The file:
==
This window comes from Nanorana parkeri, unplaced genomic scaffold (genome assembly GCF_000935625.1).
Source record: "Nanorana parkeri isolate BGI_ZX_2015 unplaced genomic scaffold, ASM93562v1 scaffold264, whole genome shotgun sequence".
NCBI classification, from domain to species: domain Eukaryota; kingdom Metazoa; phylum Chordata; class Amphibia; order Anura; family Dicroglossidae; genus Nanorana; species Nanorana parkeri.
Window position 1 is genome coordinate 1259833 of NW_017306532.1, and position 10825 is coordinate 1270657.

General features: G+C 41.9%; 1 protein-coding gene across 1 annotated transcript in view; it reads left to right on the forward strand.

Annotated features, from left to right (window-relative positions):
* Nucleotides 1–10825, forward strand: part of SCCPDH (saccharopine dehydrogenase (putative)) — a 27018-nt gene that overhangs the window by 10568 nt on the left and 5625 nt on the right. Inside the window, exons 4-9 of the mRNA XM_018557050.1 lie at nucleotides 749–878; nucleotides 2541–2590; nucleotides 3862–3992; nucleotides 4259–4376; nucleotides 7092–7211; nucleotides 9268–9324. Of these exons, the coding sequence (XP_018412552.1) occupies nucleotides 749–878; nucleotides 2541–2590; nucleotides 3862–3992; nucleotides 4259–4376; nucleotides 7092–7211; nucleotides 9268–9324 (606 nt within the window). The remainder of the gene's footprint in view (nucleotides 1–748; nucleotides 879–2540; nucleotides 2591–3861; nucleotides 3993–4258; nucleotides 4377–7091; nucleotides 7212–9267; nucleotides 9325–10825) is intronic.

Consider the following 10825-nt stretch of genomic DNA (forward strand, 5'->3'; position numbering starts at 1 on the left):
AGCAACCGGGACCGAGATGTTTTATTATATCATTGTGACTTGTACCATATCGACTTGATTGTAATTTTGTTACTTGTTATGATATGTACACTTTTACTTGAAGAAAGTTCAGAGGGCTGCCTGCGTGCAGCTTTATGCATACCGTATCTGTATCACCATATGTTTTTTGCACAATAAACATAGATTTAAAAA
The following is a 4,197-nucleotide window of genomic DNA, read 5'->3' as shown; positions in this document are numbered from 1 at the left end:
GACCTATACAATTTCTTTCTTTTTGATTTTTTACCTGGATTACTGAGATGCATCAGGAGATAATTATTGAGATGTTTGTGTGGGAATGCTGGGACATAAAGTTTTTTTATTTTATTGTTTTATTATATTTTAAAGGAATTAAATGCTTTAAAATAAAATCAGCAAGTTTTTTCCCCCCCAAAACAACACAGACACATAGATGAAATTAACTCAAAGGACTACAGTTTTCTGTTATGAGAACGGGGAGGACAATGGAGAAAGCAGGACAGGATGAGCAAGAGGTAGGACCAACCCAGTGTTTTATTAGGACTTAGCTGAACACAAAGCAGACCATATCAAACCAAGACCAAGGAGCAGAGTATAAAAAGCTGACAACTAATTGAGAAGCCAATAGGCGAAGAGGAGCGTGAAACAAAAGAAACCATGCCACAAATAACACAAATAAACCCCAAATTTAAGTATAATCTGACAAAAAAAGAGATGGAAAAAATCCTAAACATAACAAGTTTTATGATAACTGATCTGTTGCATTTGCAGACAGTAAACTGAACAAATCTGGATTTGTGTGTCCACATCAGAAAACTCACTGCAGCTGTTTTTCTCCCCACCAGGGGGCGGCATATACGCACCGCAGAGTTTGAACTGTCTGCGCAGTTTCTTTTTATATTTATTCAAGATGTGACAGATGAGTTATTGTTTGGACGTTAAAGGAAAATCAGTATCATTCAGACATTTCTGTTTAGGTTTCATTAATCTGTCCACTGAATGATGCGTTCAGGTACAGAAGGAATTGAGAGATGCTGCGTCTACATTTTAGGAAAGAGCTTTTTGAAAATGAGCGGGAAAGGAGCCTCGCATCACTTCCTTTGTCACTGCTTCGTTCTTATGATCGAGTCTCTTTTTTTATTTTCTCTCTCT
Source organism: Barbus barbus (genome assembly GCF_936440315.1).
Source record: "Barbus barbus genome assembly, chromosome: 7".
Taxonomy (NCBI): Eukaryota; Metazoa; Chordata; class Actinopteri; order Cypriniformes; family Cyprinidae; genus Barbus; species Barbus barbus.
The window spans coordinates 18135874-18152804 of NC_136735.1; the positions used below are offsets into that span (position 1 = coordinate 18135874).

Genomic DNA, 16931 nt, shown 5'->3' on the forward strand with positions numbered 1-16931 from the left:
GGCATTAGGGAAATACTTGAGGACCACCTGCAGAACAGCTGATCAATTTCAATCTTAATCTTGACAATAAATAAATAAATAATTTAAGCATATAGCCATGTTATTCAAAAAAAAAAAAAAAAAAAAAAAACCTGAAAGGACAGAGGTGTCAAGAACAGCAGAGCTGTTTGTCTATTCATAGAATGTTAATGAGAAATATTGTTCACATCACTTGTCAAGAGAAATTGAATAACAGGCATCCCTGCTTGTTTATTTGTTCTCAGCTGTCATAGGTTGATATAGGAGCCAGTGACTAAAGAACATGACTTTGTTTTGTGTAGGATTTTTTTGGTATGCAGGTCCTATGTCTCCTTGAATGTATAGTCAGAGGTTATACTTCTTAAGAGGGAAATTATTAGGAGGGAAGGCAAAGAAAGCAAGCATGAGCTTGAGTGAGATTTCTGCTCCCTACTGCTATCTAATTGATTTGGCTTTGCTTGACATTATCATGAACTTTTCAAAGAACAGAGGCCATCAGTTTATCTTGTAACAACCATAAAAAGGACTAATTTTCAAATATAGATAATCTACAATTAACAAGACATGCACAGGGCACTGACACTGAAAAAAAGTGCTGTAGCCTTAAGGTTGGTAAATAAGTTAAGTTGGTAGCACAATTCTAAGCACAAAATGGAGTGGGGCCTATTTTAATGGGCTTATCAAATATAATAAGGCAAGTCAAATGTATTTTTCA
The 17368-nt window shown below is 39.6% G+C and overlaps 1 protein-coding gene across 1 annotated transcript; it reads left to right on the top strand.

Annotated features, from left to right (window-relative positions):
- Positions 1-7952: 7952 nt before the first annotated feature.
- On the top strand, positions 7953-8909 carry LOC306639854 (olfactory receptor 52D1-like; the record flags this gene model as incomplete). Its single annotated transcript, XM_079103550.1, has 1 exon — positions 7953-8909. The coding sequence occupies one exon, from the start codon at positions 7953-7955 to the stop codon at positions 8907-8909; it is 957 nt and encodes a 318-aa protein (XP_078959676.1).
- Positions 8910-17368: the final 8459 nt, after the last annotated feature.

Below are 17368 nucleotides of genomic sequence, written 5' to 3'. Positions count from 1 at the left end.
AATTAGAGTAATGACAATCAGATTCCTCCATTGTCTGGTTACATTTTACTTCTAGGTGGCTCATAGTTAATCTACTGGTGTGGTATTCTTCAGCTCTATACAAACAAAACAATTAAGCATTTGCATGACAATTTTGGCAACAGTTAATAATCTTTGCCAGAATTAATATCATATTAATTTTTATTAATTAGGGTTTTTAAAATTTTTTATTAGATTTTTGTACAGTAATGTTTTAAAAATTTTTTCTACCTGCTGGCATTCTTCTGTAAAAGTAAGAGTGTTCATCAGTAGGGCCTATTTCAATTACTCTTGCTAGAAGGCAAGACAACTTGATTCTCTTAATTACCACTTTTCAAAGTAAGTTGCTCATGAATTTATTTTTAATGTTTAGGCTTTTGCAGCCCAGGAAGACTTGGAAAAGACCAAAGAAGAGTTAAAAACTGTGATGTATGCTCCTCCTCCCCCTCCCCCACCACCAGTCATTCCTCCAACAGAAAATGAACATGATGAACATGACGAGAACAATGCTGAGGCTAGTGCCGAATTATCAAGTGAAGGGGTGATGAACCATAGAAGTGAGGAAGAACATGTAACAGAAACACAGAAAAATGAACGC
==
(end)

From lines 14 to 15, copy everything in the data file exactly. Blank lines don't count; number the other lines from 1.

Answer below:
Taxonomy (NCBI): Eukaryota; Metazoa; Chordata; class Actinopteri; order Cypriniformes; family Cyprinidae; genus Barbus; species Barbus barbus.
The window spans coordinates 18135874-18152804 of NC_136735.1; the positions used below are offsets into that span (position 1 = coordinate 18135874).